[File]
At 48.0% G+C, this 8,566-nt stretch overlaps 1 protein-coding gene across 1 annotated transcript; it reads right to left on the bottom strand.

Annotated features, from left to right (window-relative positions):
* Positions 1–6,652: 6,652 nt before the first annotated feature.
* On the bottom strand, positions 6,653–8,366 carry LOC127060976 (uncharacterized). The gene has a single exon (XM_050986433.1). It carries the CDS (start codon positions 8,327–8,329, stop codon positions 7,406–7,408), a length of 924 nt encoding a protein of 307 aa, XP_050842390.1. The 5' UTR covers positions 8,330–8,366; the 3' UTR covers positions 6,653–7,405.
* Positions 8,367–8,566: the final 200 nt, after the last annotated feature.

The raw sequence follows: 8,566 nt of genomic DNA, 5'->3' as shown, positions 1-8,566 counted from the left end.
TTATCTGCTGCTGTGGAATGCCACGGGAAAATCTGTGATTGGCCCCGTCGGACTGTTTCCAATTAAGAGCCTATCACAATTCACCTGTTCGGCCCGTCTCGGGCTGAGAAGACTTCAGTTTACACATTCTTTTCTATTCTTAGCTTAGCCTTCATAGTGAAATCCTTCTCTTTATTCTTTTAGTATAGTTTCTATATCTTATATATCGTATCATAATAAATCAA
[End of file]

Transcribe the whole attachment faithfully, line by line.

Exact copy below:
At 48.0% G+C, this 8,566-nt stretch overlaps 1 protein-coding gene across 1 annotated transcript; it reads right to left on the bottom strand.

Annotated features, from left to right (window-relative positions):
* Positions 1–6,652: 6,652 nt before the first annotated feature.
* On the bottom strand, positions 6,653–8,366 carry LOC127060976 (uncharacterized). The gene has a single exon (XM_050986433.1). It carries the CDS (start codon positions 8,327–8,329, stop codon positions 7,406–7,408), a length of 924 nt encoding a protein of 307 aa, XP_050842390.1. The 5' UTR covers positions 8,330–8,366; the 3' UTR covers positions 6,653–7,405.
* Positions 8,367–8,566: the final 200 nt, after the last annotated feature.

The raw sequence follows: 8,566 nt of genomic DNA, 5'->3' as shown, positions 1-8,566 counted from the left end.
TTATCTGCTGCTGTGGAATGCCACGGGAAAATCTGTGATTGGCCCCGTCGGACTGTTTCCAATTAAGAGCCTATCACAATTCACCTGTTCGGCCCGTCTCGGGCTGAGAAGACTTCAGTTTACACATTCTTTTCTATTCTTAGCTTAGCCTTCATAGTGAAATCCTTCTCTTTATTCTTTTAGTATAGTTTCTATATCTTATATATCGTATCATAATAAATCAA